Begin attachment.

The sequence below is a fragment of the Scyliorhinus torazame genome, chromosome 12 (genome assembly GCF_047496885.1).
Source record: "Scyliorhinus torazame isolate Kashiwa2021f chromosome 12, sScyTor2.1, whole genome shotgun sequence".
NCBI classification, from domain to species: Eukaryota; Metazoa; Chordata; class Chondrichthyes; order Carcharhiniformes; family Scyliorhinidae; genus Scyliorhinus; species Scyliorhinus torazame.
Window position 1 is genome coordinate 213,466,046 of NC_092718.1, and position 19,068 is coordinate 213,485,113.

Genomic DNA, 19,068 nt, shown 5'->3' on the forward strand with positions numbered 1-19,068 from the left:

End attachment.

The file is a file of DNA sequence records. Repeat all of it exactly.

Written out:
The sequence below is a fragment of the Scyliorhinus torazame genome, chromosome 12 (genome assembly GCF_047496885.1).
Source record: "Scyliorhinus torazame isolate Kashiwa2021f chromosome 12, sScyTor2.1, whole genome shotgun sequence".
NCBI classification, from domain to species: Eukaryota; Metazoa; Chordata; class Chondrichthyes; order Carcharhiniformes; family Scyliorhinidae; genus Scyliorhinus; species Scyliorhinus torazame.
Window position 1 is genome coordinate 213,466,046 of NC_092718.1, and position 19,068 is coordinate 213,485,113.

Genomic DNA, 19,068 nt, shown 5'->3' on the forward strand with positions numbered 1-19,068 from the left: